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Teresa MacNeil says the Nova Scotia Electoral Boundaries Commission is willing to reconsider the issue of protected ridings. (CBC)

The chair of the Nova Scotia Electoral Boundaries Commission says they're willing to go back to the drawing board when it comes to protected ridings in the province.

Earlier this week, Premier Darrell Dexter said the commission had violated its mandate by recommending the provincial government retain the four ridings for francophone and black minority groups.

Dexter said the Electoral Boundaries Commission should have obeyed its terms of reference that require constituencies be within 25 per cent of the average number of electors — a criteria none of the minority group ridings meet.

Teresa MacNeil told CBC News the seven members of the commission had a teleconference call on Tuesday night to discuss the public rebuke of the commission's interim report, released last week.

"We've been reminded that those terms of reference are not anything that we would use as a guide," she said Wednesday.

"At the end of the day, it has been made very clear that our report won't be acceptable if we don't heed to those totally."

The four protected constituencies are Clare, Argyle, Preston and Richmond. Preston has a large black population, while the ridings of Clare, Argyle and Richmond have a high percentage of francophone constituents.

Final report due Aug. 31

In December, an all-party committee of the legislature recommended new rules that would change provincial electoral boundaries and require all ridings to have roughly the same number of voters.

It wasn't unanimous, however. Progressive Conservative and Liberal members of the committee were against the plan.

Francophone groups argued they should keep their existing three seats in the 52-seat legislature because they roughly represent the percentage of Acadians spread across the province.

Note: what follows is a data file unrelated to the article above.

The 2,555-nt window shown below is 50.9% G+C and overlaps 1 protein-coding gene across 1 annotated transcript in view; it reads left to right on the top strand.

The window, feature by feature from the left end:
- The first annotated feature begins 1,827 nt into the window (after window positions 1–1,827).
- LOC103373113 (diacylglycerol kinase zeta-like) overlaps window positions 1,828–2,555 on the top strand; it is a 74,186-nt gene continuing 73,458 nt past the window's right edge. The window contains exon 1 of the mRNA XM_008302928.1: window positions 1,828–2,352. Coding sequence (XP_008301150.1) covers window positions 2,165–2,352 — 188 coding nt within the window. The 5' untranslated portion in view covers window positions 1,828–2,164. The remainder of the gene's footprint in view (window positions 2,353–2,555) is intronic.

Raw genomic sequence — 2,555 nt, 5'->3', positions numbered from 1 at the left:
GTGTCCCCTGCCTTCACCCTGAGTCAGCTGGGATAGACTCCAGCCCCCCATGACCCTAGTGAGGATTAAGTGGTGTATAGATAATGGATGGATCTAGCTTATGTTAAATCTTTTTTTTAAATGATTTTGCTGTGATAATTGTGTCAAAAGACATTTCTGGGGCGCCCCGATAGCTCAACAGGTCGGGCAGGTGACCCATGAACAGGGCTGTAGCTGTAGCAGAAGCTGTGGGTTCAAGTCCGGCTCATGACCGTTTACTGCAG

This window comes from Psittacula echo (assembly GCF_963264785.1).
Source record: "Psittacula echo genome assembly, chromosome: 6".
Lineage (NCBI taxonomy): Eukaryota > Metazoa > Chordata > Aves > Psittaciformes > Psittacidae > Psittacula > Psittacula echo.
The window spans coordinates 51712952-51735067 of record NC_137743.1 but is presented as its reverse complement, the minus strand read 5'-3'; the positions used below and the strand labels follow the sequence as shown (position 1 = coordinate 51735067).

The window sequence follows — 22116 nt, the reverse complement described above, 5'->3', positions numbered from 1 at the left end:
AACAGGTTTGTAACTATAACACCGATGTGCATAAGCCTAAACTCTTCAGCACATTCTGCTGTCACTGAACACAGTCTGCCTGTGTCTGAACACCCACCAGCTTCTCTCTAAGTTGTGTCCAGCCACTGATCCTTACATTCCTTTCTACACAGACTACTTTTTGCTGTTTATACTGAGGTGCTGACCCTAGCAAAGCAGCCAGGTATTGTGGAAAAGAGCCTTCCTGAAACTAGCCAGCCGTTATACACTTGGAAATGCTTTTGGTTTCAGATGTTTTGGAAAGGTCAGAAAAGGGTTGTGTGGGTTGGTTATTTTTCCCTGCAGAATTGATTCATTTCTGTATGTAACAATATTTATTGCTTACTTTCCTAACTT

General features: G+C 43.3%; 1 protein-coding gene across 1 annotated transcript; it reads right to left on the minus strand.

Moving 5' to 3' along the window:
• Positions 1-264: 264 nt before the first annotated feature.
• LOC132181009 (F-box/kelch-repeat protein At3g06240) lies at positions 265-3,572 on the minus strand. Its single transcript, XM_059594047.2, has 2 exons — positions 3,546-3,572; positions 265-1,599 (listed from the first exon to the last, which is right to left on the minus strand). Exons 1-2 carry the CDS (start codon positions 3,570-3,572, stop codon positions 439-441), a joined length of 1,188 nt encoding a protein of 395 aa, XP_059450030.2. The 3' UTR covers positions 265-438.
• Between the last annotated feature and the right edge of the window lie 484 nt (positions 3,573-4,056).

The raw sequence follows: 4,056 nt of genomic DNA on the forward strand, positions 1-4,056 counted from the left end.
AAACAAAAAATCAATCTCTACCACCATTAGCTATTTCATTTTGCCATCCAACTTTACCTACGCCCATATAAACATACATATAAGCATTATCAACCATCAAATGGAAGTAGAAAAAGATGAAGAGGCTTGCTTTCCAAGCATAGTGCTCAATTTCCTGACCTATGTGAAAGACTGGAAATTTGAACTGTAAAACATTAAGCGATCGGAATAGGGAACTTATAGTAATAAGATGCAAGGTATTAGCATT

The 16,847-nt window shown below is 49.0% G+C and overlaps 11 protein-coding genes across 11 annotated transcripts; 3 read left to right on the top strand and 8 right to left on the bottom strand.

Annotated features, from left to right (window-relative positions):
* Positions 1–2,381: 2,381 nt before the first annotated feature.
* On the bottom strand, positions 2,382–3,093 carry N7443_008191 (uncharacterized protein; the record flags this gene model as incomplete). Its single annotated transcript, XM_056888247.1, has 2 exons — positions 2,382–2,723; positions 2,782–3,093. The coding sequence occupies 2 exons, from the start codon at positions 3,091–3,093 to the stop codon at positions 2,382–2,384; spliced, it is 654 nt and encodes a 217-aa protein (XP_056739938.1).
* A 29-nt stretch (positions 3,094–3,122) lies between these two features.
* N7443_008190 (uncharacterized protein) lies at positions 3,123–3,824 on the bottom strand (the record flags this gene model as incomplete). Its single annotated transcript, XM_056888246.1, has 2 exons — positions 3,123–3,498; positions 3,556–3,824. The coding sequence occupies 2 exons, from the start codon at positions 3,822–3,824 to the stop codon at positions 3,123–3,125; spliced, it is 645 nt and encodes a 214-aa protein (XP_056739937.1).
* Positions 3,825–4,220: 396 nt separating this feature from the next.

The controversy prompted one commission member to resign her position, saying the group had "failed in our duty to the province" by ignoring the terms of reference.

MacNeil said the remaining members of the commission will do their "level best" to adhere to the 25 per cent rule in its final report.

"We're going to work really hard to achieve that and we will — I would like to think — if we can, possibly, at all," she said.

"The whole point is to achieve fair and effective representation of each and every voter. That is the purpose of this exercise and of course the problem we're having is how to do that, how to assign that kind of equity across all of the constituencies."

MacNeil said there will be another round of public consultations before the committee submits its final report on Aug. 31.

Meanwhile, Nova Scotia's opposition leaders said the NDP government should stop interfering with the independent commission.

Liberal Opposition Leader Stephen McNeil said the premier should back off and that the commission is reflecting the view of Nova Scotians they heard in public hearings.

Progressive Conservative Leader Jamie Baillie said the NDP are the authors of their own misfortune because they refused to listen to the opposition's objections last year. Baillie said the governing party imposed their will on the commission and that has backfired.

With files from The Canadian Press